The youngest bees act as nursery workers, taking care of the eggs and larvae. After about eight days, they graduate to gathering pollen and nectar as field bees. While worker bees can live for several months during the winter, they pretty much work themselves to death within about six weeks during the honey flow of spring and summer. (In contrast, the queen bee can live for many years.) A healthy hive can typically contain 20,000 bees during the winter, bulking up to 80,000 or more in the summer.

The honeycombs are made from a sort of bee dandruff–a wax that flakes off the bodies of the bees. Worker bees collect it and form the beeswax into hexagonal cells just big enough for them to get their bodies into. They’re also the right size for adult bees to take a snooze in. They crawl in head forward, their backsides barely protruding from the cell opening, and emerge refreshed later, ready to get back to work.

Worker bees are sexually undeveloped, but all of them once had the potential of becoming the queen. When a queen is failing, or a hive is getting overcrowded, brood workers start creating peanut-sized queen cells. They select a developing larva and seal it into the larger cell with a generous dollop of royal jelly, a secretion from glands in the heads of the worker bees. Royal jelly speeds the larva’s development–in 15 days, a larger, sexually-developed princess bee emerges. She stings any rival princesses to death before they can emerge from their cells and then flies, mates with as many drones as she can, and returns to the hive.

If the present queen is failing, the newly-mated princess will hunt her down and kill her, taking her place as queen. If the problem is that the hive is too crowded, the new queen will attract several thousand bees and split off with them to find a new hive. These are the swarms that you sometimes see, usually in the spring. Although they look scary, they are actually just looking for a new home and almost never attack or sting people.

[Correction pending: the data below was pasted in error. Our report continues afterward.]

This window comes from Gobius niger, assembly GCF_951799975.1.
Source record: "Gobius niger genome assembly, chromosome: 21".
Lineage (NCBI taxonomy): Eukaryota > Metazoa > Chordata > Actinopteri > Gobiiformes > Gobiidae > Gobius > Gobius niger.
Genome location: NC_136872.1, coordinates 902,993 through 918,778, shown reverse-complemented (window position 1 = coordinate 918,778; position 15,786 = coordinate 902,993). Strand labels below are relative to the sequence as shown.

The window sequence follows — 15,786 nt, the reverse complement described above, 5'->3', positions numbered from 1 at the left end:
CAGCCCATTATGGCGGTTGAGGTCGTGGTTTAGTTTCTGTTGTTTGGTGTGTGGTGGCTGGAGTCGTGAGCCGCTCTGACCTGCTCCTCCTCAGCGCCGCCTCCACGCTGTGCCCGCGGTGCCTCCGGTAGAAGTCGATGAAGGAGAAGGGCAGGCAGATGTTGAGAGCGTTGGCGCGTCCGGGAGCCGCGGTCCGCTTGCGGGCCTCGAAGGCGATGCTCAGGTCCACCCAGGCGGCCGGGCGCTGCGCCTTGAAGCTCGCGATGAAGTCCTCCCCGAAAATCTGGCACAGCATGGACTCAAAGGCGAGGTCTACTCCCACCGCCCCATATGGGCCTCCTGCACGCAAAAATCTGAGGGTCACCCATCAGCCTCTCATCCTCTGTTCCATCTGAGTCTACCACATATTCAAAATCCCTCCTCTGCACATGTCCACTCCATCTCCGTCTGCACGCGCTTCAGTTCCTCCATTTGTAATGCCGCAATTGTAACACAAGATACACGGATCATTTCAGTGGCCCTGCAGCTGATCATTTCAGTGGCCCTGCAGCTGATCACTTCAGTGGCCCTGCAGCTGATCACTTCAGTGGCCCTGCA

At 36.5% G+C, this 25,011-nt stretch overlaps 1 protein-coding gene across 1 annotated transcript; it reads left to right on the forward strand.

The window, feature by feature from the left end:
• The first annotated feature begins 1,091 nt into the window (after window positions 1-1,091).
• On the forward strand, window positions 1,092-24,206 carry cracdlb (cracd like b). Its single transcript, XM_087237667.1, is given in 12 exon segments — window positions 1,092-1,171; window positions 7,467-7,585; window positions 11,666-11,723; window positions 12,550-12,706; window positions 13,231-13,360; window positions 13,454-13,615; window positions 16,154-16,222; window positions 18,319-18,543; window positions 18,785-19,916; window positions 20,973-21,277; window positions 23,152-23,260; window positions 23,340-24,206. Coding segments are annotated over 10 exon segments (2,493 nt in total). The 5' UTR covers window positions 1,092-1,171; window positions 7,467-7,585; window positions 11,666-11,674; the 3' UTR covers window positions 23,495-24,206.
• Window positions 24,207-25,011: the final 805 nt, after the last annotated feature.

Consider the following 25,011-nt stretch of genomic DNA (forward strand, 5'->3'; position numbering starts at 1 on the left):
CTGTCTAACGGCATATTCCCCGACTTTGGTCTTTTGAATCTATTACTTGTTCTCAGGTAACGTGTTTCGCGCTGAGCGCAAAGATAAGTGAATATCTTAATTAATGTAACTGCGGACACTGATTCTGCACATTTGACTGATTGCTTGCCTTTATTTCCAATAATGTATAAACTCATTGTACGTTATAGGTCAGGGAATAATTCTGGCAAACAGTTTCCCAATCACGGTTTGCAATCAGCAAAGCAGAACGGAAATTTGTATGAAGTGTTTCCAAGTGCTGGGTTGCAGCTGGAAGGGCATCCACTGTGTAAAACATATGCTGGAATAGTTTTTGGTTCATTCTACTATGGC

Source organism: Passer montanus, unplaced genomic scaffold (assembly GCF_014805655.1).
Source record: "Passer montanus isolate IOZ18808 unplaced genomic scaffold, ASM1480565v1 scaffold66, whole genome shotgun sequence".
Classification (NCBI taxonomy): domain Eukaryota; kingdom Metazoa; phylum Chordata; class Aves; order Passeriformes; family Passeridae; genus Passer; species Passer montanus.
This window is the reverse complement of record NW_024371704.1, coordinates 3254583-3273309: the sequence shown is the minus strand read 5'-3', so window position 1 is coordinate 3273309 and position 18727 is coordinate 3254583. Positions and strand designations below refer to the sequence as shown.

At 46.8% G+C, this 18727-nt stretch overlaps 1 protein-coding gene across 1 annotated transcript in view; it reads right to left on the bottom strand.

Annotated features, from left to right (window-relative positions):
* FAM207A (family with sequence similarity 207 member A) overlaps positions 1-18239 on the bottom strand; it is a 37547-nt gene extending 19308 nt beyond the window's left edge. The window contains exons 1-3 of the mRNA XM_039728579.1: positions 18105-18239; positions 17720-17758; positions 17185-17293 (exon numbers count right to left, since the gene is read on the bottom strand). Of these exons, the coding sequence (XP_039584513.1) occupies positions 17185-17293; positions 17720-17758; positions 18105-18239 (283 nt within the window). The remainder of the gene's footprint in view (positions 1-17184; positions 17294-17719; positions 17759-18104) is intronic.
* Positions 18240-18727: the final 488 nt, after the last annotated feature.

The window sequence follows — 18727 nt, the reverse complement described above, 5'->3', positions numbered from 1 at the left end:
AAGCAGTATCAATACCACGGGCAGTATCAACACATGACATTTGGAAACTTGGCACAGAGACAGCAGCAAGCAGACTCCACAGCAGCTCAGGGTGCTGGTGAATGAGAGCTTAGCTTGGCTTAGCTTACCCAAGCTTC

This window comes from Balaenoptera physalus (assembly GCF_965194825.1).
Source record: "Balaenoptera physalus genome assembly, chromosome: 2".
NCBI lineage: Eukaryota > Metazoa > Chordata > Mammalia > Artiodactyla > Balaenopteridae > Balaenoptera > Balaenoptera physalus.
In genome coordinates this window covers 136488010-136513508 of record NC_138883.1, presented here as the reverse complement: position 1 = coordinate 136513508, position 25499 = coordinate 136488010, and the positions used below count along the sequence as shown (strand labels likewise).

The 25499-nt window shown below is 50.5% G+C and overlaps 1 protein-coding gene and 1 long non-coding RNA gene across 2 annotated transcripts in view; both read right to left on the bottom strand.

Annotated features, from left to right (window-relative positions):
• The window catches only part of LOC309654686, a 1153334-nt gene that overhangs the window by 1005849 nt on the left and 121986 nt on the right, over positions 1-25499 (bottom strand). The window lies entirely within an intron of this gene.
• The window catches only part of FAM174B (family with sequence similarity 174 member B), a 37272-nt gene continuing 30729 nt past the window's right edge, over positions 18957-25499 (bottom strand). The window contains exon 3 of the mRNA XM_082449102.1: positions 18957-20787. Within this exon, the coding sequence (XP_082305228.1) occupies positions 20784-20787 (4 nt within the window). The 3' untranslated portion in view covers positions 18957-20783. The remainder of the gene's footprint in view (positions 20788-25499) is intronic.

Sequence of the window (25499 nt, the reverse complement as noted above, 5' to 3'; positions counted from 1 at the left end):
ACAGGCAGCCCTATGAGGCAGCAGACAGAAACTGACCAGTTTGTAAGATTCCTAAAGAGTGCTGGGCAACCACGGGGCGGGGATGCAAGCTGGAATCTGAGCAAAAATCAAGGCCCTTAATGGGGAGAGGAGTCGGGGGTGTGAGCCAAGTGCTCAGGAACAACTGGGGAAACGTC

In fact, honeybees almost never sting when they’re away from their hives. Stinging is a last resort because doing so kills the honeybee–it actually rips the hind end off their bodies. So, unless you’re actually molesting their home, honey, and babies, they will usually leave you alone. In fact, many beekeepers “work” their hives without protective clothing, figuring the occasional sting now and again won’t do them any harm. Life-threatening honeybee allergies are actually quite rare, resulting in about 20 to 50 deaths nationally in an average year. Except when magnified by fear, the actual pain of a bee sting is relatively minor, comparable to getting a shot or a blood test.

Unfortunately, the fact that bees can sting means that they get confused with wasps, hornets, and yellow jackets, which unlike honeybees, can sting repeatedly, and will sometimes swarm. Also, unlike honeybees who care only for nectar and pollen, these other stinging insects make pests of themselves at picnics and patio parties, aggressively challenging people for their hot dogs and Cokes. Even the more aggressive Africanized honeybees that have colonized from South America into the southern United States–not the Bay Area–won’t do that.

Sara and Yvette’s beehive exterior may be painted yellow instead of the traditional white, but its parts are interchangeable with nearly every other beehive in the Western world. The basics of the beehive have not changed much in more than a hundred years since the 1850s, when the Reverend Lorenzo Langstroth, a hobbyist in Philadelphia, discovered that bees would thrive in modular hives containing ten removable honeycomb frames as long as you provide 3/8 inch of “bee space” between surfaces. (Less than that and the bees can’t get through; more than that and they’ll try to fill the space with more combs.) Before Langstroth’s discovery, publicized in his book On the Hive and the Honey-Bee, people kept bees in stumps, wicker baskets, or other solid containers that required all but destroying the hive in order to harvest its honey.

“Have you found honey? Eat only as much as you need, lest you be filled with it and vomit.”

–Proverbs 25:16  

Honeybees are not native to California. In fact, they’re not native to the Americas at all. In the Old World, honeybees have been part of human life since prehistory (a cave painting in Spain from about 7,000 B.C. depicts people robbing bees for their honey). However, they didn’t make it to North America until English settlers carried them here in the 1620s. Although swarms escaped their human handlers and headed west, they didn’t make it to California until 1853, when botanist Christopher Shelton transported hives from the east.